"If I could only do one thing my whole life … it would be to make crosswords.”
Life in Black and White is a series of four beautifully shot documentaries featuring people who work in "black and white." Andrea Carla Michaels is passionate about words, and has been constructing crossword puzzles for decades. Other films in the series feature dominos, penguins, and grand pianos; you can watch them here.
San Francisco-based filmmaker Regina Rivard talks about the making of the series in an interview below.
The Atlantic: What was the genesis of the project? Why did you pick “black and white” as a theme?
Regina Rivard: I have an incredibly curious nature, especially when it comes to people and how they decide to live their lives. I started this project because I wanted to see how people uniquely different than me came to be where they are and if they are happy. I knew that I could use video as a way to meet people that I wouldn't necessarily have run into, and be able to ask them questions that I wouldn't normally ask someone that I just met. In the end I got invited to shoot at places that I don't think I would have ever been able to go on my own.
As far as the black and white theme, it almost came as an accident. I really wanted to interview a zebra zookeeper and I tried to think of a clever reason as to why the zoo should let me do this. That's when I had the idea and I immediately started brainstorming other interesting black and white jobs. I never did get the zebra interview, but I keep telling myself that it wouldn't have been nearly as good as the penguin interview that I did get.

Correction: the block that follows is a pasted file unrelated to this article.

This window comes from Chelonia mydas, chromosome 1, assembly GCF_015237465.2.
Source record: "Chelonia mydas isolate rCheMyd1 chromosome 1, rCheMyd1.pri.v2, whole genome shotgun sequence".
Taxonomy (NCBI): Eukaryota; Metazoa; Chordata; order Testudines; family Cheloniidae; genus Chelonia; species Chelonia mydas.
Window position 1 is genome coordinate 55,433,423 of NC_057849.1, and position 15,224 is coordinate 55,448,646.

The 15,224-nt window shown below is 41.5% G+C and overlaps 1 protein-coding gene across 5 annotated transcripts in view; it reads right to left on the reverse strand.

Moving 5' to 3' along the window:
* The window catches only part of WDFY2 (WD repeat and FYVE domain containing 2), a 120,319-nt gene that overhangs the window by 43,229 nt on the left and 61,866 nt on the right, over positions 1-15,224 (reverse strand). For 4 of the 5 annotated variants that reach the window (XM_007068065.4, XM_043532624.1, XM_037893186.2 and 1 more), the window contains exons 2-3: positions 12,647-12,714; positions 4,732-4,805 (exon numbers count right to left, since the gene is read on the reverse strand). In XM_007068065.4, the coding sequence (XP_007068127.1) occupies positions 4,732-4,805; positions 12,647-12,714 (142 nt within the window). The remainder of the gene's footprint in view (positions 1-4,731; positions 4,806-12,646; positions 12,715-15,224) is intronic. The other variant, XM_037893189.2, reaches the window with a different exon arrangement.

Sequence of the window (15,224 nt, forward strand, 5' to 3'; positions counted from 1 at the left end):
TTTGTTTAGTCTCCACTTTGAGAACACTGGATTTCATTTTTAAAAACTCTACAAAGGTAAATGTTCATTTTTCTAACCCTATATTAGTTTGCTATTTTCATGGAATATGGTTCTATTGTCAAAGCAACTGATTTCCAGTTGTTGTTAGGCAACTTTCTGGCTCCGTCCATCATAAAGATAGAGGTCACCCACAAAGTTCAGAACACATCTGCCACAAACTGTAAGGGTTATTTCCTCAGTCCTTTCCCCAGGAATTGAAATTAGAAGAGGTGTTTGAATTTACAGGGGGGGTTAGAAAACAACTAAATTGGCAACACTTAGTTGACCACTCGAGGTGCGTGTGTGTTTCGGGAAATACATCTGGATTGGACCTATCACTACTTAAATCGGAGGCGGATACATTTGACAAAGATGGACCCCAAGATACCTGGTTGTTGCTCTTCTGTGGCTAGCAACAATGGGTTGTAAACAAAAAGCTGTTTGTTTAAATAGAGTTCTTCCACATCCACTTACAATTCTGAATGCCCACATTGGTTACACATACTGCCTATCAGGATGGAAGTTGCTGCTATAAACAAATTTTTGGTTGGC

How did you go about finding these characters and deciding whom to feature? Were there other “black and white” occupations you thought about documenting?
I made a list of every job that had to do with black and white and that I felt was "interesting." I started trying to get in touch with all of these people, and then I met with them before scheduling an interview to make sure it would be a good fit. You wouldn't believe how close-knit the crossword puzzle clique is. I found that really interesting.
Some jobs that never made it were mimes, referees, that guy that paints the stripes on the pavement, and newspaper printing people.
We’re often hesitant to define people according to their jobs, but you learn so much about these people through what they do. As a documentary filmmaker, how did you tackle telling these stories?
I think something that made these four people unique was that fact that their jobs weren't "jobs" to them. One thing you could pull from this series is that none of them could even seem to imagine doing anything else. Andrea, the crossword constructor, said, "If I could only do one thing my whole life … it would be to make crosswords.” In a way that sums up what everyone had in common. It's like they were born to do what they do and I think that's really beautiful. I think that a lot of people struggle with finding that and these four people don't even have to think about it.
The hardest part about editing this project was keeping the interview and final cuts focused on the subject matter. All of these people are living incredibly interesting lives and a lot of their history was just as intriguing. I had a hard time letting those moments go.
How awesome was it to film the penguins at the California Academy of Sciences?
I couldn't believe I got that interview! Pam is a super busy lady and we had limited time with her. I had no idea that penguins smelled so bad. They are pretty stinky.
Is this an ongoing series? What’s next for you?
It could be ongoing … I'm a freelance editor and I do a lot of corporate and commercial work. I've also done a lot of volunteer video work for NGO's in Cambodia this year and I found it to be an amazing way to travel. I love this industry, but a lot of times I think it's all about making the best of the corporate stuff so that we can make the videos that really make us happy.
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